Gawker has lost the battle against a powerful wrestler and an entrepreneur who held an old grudge against them.
And that made its founder Nick Denton warn the world of the danger of “dark money” in litigation finance.
On Wednesday, in New York, a bankruptcy document revealed that Gawker and Hulk Hogan had reached a settlement where the former WWE wrestler will receive $31 million in cash plus a share of the proceeds from the sale of Gawker.
Hogan, whose real name is Terry Bollea, had filed a lawsuit against Gawker after the latter published a sex tape featuring the wrestler and the wife of his former friend.
The case was filed against Gawker, its owner Nick Denton and the editor A.J. Daulerio.
In March this year, a Florida jury announced a verdict awarding $140 million to Hogan. A smashed Gawker fought on but in June lost an appeal for a stay on the payments.
The company filed for bankruptcy in June. By August, Gawker and all its six sister publications were acquired by Univision – a US-based Spanish media giant.
The case did not just hog the headlines for the litigants but also for the involvement of billionaire PayPal co-founder Peter Thiel.
Gawker had rubbed him on the wrong side by outing him as a gay. An enraged Thiel found in Hogan the perfect opportunity to destroy Gawker – and he did. Thiel provided financial backing to Hogan to fight the case.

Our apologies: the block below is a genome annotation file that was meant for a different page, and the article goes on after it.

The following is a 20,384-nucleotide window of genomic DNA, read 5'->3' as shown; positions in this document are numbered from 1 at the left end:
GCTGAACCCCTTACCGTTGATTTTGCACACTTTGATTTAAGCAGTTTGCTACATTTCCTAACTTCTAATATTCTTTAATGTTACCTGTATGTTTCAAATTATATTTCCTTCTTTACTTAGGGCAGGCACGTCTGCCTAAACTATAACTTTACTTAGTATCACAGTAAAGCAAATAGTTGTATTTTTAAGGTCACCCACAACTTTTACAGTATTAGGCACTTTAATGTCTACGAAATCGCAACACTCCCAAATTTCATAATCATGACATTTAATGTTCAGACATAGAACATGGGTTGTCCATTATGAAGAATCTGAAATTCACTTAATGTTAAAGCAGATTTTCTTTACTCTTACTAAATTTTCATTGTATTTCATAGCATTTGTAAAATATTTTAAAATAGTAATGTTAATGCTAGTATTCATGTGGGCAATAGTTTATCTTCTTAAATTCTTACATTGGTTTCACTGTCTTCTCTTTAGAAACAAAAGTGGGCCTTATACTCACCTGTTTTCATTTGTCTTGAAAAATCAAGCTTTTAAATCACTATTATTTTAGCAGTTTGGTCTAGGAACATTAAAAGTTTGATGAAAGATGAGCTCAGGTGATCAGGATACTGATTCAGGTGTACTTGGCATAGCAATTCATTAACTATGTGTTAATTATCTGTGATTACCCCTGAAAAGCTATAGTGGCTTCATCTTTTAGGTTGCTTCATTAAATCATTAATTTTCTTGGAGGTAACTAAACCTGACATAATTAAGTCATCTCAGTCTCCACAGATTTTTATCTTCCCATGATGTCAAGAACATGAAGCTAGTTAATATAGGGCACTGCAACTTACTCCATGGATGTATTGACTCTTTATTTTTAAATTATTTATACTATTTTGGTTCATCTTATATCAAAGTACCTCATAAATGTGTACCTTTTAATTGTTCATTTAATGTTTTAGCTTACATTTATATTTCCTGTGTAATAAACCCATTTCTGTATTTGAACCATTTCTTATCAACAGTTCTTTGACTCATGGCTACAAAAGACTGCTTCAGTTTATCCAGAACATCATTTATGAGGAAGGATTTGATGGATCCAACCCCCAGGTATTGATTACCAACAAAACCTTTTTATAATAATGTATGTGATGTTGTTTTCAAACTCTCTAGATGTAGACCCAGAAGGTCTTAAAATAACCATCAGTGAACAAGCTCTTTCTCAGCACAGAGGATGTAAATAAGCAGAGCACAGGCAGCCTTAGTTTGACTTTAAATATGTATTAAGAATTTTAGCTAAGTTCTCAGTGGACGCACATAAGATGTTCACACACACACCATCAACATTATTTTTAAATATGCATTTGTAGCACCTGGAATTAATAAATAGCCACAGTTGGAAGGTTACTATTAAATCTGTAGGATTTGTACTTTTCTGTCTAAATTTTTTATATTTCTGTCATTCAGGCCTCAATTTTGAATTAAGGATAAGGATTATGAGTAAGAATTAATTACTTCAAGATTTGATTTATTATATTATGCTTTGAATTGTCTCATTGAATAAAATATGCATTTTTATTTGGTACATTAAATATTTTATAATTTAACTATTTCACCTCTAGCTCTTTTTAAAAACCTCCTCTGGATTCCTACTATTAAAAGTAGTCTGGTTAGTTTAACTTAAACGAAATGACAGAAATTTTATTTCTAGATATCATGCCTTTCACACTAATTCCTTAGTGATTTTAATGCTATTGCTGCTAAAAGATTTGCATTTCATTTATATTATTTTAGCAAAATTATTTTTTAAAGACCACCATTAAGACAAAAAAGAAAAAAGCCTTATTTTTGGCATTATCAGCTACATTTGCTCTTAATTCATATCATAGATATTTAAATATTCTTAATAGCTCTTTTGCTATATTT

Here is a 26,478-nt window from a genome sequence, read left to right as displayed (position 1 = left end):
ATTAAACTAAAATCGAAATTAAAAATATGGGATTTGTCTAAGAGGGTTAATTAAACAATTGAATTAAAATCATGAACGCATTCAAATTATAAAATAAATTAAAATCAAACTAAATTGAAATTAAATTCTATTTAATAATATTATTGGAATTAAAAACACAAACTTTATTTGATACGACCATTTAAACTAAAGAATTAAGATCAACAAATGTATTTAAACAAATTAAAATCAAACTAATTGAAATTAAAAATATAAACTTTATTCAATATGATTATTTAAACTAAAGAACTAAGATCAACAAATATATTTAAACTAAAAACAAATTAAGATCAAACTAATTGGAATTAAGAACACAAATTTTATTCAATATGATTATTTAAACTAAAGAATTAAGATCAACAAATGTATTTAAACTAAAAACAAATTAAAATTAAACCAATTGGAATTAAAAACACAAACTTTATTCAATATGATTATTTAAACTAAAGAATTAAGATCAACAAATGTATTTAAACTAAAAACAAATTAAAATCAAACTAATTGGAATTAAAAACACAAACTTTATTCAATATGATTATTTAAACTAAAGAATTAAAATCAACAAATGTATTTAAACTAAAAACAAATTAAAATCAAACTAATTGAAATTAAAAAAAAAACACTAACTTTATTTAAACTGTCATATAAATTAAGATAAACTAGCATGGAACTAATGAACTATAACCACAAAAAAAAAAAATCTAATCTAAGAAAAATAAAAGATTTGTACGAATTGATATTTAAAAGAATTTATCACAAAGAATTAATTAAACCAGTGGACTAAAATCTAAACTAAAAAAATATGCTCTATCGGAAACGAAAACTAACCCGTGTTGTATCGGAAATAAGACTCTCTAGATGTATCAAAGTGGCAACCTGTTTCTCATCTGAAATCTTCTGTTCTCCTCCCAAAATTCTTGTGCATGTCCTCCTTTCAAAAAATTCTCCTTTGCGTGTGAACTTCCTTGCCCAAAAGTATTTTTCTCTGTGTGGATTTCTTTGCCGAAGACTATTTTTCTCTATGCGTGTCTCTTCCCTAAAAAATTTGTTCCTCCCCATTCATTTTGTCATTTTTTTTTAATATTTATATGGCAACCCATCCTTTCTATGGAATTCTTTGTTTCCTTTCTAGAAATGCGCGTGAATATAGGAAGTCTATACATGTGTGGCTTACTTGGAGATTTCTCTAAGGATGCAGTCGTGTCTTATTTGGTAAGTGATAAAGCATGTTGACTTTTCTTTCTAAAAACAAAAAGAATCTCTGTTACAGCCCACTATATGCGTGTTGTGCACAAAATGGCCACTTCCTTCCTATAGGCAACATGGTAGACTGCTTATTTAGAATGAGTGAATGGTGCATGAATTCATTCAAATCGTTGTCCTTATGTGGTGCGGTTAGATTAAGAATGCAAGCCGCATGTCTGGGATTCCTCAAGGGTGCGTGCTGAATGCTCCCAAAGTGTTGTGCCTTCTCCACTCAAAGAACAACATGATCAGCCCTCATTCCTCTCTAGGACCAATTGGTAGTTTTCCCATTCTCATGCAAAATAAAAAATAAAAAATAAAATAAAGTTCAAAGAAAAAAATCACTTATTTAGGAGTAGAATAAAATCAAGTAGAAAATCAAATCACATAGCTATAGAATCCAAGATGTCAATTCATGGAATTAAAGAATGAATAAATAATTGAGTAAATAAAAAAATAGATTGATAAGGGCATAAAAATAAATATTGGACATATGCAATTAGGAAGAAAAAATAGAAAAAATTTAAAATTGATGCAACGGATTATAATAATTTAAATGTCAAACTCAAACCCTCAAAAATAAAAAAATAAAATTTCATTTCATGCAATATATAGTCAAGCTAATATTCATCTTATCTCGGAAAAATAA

This is exactly what Nick Denton wrote in a poignant post on his blog under the title ‘A Hard Peace‘. In fact, the post began with a reference to Thiel’s backing of Hogan.
He wrote that he rues the fact that real stories will now be removed from the web.
Denton accepts his defeat at the hand of the “famously relentless” Valley billionaire and admits that Gawker capitulated because the litigation would have “cost too much, and hurt too many people”.
“For Thiel, an investor in Facebook and Palantir, the cost of this exercise is less than 1% of his net worth and a little additional notoriety. The other protagonists — including Hulk Hogan and A.J. Daulerio, the author of the Gawker story about him — had much more at stake,” he writes.
Denton backs his editor Daulerio and wishes him all the best but gives vent to his displeasure at the judgement in the following words:
“It’s a shame the Hogan trial took place without the motives of the plaintiff’s backer being known.”
He concludes with a warning on how some very influential and powerful people can use their wealth to silence truth from coming out.
“As for Peter Thiel himself, he is now for a wider group of people to contemplate,” Denton closes.